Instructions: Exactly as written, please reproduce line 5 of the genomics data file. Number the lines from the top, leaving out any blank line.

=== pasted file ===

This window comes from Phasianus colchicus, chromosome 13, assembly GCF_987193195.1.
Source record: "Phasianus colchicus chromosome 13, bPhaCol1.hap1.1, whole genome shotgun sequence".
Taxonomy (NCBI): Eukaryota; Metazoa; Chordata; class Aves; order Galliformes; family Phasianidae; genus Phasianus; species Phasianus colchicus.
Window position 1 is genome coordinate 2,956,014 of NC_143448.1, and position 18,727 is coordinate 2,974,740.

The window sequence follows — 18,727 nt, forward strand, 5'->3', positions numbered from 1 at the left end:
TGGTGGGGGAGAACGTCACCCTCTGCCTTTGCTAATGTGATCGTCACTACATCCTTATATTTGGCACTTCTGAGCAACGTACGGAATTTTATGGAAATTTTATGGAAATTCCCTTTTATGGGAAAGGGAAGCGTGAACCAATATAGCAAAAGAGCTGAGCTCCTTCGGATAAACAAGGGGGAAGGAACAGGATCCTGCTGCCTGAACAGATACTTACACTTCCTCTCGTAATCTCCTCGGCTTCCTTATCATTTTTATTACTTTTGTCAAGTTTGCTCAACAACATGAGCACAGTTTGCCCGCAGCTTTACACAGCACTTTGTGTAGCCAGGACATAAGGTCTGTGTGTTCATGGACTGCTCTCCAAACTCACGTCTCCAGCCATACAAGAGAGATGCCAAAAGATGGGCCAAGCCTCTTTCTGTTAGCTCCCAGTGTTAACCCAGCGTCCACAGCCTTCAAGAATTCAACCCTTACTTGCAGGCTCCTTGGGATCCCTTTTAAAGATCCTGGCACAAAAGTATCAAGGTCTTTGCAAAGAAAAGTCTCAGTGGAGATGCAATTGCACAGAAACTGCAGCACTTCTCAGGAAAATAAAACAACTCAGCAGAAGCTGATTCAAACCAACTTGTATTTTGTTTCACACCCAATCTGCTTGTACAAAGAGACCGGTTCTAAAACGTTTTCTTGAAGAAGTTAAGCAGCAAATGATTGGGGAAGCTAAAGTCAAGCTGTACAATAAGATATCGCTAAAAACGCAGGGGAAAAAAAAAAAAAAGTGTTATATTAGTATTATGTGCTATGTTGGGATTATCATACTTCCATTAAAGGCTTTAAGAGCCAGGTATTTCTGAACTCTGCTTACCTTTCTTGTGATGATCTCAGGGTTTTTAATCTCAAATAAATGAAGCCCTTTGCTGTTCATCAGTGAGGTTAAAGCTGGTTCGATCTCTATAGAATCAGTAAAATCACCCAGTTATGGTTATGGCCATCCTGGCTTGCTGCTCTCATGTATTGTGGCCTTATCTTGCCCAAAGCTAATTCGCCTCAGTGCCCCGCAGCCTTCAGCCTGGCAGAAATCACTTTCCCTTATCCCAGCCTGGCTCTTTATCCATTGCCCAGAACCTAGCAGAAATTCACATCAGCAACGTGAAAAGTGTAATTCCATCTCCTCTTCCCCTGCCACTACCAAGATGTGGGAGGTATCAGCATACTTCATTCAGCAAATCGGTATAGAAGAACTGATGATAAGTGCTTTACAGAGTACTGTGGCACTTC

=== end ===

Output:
The window sequence follows — 18,727 nt, forward strand, 5'->3', positions numbered from 1 at the left end: